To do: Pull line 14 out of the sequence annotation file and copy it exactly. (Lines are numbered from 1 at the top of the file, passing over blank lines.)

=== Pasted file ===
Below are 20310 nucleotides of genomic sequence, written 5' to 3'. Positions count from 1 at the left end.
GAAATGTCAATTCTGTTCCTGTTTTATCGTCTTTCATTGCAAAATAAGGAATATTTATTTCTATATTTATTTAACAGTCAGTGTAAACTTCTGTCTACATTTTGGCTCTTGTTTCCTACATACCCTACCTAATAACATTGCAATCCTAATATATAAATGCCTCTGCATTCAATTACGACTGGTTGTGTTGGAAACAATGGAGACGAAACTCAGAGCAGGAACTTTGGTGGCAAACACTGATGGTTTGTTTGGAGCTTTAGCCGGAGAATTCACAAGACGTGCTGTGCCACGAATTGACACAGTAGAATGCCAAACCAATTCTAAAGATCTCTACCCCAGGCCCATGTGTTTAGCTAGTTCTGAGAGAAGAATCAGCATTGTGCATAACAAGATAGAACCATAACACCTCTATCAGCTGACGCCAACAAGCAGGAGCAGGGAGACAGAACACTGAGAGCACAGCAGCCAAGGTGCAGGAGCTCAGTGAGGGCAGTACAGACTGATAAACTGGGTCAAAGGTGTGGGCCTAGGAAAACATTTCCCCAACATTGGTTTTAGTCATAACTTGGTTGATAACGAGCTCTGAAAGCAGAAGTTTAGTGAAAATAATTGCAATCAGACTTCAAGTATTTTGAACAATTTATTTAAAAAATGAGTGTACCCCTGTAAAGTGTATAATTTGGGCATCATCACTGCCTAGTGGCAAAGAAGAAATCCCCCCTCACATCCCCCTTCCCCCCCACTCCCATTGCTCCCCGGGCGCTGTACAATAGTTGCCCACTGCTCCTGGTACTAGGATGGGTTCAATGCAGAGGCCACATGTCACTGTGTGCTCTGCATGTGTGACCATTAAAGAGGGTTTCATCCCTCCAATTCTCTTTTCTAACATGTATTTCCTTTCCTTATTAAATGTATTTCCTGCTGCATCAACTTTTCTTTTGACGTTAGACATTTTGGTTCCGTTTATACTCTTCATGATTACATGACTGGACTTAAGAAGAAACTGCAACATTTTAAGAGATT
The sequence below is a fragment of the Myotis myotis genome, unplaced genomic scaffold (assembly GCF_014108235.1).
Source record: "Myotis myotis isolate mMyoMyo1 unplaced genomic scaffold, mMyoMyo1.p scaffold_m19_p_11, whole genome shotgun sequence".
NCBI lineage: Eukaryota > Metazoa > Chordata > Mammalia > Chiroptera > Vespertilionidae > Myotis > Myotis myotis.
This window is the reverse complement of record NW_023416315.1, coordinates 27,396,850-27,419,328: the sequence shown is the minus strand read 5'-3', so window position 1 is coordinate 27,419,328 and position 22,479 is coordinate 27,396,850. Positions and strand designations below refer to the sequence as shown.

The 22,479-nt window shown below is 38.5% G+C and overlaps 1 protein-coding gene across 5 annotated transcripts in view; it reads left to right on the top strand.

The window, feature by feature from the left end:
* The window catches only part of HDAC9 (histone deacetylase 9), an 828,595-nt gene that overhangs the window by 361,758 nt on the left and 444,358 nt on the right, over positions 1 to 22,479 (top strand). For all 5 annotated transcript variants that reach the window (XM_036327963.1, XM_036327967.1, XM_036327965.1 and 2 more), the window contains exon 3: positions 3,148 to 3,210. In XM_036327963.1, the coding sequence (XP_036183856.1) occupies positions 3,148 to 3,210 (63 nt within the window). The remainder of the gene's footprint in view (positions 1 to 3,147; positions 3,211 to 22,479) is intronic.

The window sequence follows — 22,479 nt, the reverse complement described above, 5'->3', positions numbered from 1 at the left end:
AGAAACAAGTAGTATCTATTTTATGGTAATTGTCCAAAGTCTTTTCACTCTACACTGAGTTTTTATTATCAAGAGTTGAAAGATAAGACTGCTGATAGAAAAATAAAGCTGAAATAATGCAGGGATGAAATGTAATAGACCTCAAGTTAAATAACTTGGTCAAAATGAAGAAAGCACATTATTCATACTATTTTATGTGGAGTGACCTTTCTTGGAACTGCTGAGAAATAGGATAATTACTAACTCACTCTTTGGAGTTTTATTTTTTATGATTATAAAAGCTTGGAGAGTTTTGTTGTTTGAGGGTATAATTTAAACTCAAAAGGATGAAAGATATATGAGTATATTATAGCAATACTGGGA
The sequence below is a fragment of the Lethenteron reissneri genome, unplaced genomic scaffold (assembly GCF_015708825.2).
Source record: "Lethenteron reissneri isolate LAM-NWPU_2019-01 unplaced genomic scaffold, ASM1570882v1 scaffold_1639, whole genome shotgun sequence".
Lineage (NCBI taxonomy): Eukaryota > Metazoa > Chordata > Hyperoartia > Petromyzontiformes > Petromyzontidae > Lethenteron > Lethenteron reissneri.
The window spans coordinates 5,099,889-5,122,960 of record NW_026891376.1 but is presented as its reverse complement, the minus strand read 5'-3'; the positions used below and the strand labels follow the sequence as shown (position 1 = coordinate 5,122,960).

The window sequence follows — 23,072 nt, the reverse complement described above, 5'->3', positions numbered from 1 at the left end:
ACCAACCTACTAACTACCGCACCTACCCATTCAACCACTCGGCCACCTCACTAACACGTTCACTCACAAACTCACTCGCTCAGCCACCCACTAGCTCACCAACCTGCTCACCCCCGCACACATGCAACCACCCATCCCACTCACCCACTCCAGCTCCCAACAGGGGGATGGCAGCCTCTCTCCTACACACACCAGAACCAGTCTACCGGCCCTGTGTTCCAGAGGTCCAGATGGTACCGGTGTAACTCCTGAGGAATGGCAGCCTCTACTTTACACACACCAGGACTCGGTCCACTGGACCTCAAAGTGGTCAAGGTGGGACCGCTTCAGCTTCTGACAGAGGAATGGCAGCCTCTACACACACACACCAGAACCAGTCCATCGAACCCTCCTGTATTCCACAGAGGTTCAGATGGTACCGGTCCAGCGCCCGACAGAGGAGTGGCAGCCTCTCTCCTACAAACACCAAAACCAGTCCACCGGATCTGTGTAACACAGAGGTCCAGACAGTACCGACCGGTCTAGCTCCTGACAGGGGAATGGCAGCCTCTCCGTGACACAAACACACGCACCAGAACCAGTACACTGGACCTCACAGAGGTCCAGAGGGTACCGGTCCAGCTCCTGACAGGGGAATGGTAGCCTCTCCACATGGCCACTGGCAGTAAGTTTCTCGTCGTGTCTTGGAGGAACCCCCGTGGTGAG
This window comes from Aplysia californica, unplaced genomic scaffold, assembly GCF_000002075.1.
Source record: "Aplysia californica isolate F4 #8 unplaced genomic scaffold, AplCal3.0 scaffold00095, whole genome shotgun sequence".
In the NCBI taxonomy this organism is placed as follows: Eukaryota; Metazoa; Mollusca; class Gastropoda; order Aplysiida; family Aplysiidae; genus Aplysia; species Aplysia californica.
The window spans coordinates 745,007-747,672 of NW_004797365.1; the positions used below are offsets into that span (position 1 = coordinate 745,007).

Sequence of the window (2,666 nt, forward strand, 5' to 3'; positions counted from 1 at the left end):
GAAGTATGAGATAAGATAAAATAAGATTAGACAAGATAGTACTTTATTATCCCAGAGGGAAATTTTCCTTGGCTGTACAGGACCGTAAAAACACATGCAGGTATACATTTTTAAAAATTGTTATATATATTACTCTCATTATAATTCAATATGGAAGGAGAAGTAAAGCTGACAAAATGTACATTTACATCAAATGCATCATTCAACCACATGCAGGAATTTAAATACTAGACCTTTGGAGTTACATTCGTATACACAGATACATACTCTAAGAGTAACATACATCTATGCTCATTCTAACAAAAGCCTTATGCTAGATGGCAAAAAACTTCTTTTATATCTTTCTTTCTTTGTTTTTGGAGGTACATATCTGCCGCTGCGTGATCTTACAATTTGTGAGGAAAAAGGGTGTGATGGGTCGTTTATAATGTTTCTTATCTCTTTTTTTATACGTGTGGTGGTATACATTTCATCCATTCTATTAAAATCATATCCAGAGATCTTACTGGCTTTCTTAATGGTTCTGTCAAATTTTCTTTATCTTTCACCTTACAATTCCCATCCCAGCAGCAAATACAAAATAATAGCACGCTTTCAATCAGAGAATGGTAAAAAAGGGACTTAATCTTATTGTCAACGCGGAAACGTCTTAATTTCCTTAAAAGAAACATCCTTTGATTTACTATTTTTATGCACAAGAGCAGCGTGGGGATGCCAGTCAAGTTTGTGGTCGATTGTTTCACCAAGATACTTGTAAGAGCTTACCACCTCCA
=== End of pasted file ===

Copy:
Lineage (NCBI taxonomy): Eukaryota > Metazoa > Chordata > Hyperoartia > Petromyzontiformes > Petromyzontidae > Lethenteron > Lethenteron reissneri.